Best Practices when Writing Dynamics CRM Plugins


  • For improved performance, Microsoft Dynamics 365 caches plug-in instances. The plug-in’s Execute method should be written to be stateless because the constructor is not called for every invocation of the plug-in. Also, multiple system threads could execute the plug-in at the same time. All per invocation state information is stored in the context, so you should not use global variables or attempt to store any data in member variables for use during the next plug-in invocation unless that data was obtained from the configuration parameter provided to the constructor. Changes to a plug-ins registration will cause the plug-in to be re-initialized.
  • Its a best practice to check for the target entity name and message name at the beginning of the plugin execute message to avoid running the plugin unintentionally.
  • When you want to update fields on a record, it’s good practice to create a new entity or early bound type of the record and only add the fields you want to update. By only updating the fields you are changing you reduce triggering other plugins running needlessly.
  • When retrieving an entity using SDK, make sure you are instantiating a new object (not just assigning a reference) and assigning it to the returned object from the retrieve SDK message for better performance.
  • Do not update the retrieve Target entity because it will update all fields included in the target entity.  The primary entity targeted by a platform create or update event should not be updated within the context of plug-in execution.  Developers should instead design their plug-in to execute in a stage prior to the core operation and manipulate the target object in the InputParameters.
  • The common method to avoid a recurring plugin is to check if  a plugins depth > 1.  This would stop the plugin from being run if was triggered from any other plugin.  The plugin would only run if triggered from the CRM form. This can resolve the problem of plugins firing more than once but it stops plugins being triggered from other plugins, this might not be the functionality you require.
  • Never save the Organization service in the CRM execution context in a static variable as this will lead to lots of OpenDataReader errors thrown by the CRM platform since we must keep the plugin/custom step stateless as per MSDN plugin best practices.
  • You need to have proper exception handling for your developed plugins to better troubleshoot any unexpected behaviors, for synchronous plug-ins, you can optionally display a custom error message in the error dialog of the web application by having your plug-in throw an InvalidPluginExecutionException exception with the custom message string as the exception Message property value, before throw the exception its good practice to log the exception error, origin and any other kind of helpful logging information in your custom logging location.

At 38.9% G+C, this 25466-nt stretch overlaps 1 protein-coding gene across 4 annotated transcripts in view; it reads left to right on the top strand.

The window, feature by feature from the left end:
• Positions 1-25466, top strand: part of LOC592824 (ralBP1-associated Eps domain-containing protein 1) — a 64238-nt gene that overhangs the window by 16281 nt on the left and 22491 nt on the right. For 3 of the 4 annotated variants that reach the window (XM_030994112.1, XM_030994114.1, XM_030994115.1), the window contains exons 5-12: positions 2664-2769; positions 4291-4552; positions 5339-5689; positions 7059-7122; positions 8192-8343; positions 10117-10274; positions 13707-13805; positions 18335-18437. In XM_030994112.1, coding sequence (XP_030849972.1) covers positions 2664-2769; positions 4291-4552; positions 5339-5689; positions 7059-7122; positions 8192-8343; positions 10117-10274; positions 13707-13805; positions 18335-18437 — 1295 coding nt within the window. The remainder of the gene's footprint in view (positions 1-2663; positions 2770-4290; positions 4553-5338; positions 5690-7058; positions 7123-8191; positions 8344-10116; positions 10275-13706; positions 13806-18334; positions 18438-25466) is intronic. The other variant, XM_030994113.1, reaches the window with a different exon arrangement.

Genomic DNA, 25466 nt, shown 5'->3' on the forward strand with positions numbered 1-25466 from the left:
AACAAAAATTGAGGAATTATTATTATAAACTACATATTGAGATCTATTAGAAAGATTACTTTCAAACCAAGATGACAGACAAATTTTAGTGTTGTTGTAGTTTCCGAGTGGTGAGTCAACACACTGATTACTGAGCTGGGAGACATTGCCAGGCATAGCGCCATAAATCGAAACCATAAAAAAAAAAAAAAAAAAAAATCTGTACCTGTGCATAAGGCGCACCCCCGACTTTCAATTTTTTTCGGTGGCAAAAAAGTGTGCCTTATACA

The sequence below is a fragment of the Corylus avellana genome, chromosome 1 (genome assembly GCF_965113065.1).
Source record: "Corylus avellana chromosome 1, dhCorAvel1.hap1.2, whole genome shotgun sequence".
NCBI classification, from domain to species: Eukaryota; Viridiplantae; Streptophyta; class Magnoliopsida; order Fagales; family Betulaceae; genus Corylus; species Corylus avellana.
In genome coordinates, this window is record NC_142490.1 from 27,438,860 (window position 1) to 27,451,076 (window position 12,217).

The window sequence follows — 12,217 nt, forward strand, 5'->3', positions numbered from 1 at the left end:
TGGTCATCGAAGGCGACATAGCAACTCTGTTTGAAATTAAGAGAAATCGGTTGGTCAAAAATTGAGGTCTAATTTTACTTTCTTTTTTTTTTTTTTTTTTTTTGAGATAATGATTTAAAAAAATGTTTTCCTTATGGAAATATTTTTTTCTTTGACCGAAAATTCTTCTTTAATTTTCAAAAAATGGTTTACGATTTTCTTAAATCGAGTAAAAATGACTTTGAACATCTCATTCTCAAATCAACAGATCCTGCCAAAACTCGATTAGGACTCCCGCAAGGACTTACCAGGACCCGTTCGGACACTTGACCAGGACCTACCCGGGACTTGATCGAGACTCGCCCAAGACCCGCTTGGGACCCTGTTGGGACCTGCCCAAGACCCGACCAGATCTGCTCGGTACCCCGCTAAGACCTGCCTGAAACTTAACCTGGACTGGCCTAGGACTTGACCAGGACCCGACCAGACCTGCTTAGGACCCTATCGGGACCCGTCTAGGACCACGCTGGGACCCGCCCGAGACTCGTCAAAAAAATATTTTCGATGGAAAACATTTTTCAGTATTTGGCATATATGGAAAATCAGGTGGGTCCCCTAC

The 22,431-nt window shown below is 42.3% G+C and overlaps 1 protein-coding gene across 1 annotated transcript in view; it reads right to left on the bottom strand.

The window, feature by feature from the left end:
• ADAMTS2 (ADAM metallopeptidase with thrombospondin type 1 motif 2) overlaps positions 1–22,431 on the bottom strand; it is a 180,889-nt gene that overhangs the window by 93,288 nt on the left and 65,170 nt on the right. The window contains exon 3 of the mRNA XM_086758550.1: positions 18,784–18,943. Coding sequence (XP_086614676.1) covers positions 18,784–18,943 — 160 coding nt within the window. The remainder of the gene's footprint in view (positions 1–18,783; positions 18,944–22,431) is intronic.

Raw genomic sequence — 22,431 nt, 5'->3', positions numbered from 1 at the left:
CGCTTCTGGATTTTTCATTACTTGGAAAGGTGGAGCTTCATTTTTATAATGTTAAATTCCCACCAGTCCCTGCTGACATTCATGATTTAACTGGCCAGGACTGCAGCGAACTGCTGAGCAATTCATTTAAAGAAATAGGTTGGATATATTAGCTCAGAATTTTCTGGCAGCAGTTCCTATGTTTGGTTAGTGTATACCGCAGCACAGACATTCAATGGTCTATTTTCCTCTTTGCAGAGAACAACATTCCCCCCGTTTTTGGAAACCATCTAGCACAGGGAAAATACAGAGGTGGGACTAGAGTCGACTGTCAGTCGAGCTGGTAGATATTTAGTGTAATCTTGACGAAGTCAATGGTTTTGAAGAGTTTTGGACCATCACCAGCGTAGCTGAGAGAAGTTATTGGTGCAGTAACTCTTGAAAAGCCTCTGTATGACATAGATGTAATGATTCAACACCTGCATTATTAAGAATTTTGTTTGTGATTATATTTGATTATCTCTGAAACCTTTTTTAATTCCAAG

• If you throw InvalidPluginExecutionException and do not provide a custom message, a generic default message is displayed in the error dialog. It is recommended that plug-ins only pass an InvalidPluginExecutionException back to the platform.
  • Plug-ins should exist with others in a project and not be isolated. An example of an exception to this recommendation would be if a plug-in needed to be selectively deployed to an environment, whereas the others are not to be deployed.  There are two areas of impact for this observed pattern of a single plug-in per assembly:
    1. Performance – each plug-in assembly has a lifecycle that is managed by the CRM deployment, which includes loading, caching, and unloading.  Having more than one assembly containing plug-ins causes more work to be done on the server and could affect the time in which it takes for a plug-in to execute.
    2. Maintainability – having more than one project in Visual Studio can make it more difficult to manage.  It also adds additional steps when packaging a solution and managing deployments.

    Consider merging isolated plug-ins into a single Visual Studio project and assembly.

  • Use NOLOCK hint for Microsoft Dynamics CRM QueryExpression and FetchXml requests for CRM entities that are not having frequent changes like configuration for better query execution performance.
  • Update plug-in target entity only contains the updated attributes. However, often the plug-in will require information from other attributes as well. Instead of issuing a retrieve query, the best practice is to push the required data in an image instead by using the Pre-Image.
  • Its advised for logging purposes to use ready made libraries like log4net or Nlog as they are optimized libraries for handling concurrency and high workload scenarios with many logging options and providers.

References:

https://msdn.microsoft.com/en-us/library/gg328263.aspx

https://crmbusiness.wordpress.com/2015/07/01/stopping-infinite-plugins-with-parameters-depth-and-parentcontext/

https://msdn.microsoft.com/en-in/library/gg334685.aspx

I will try to keep this post updated with further tips and tricks as soon as I know them.

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One thought on “Best Practices when Writing Dynamics CRM Plugins

  1. be careful with the depth check and certain system cascading operations, including depth, already increment depth. it is better to do different checkings prior to issuing a create or update to avoid recursion

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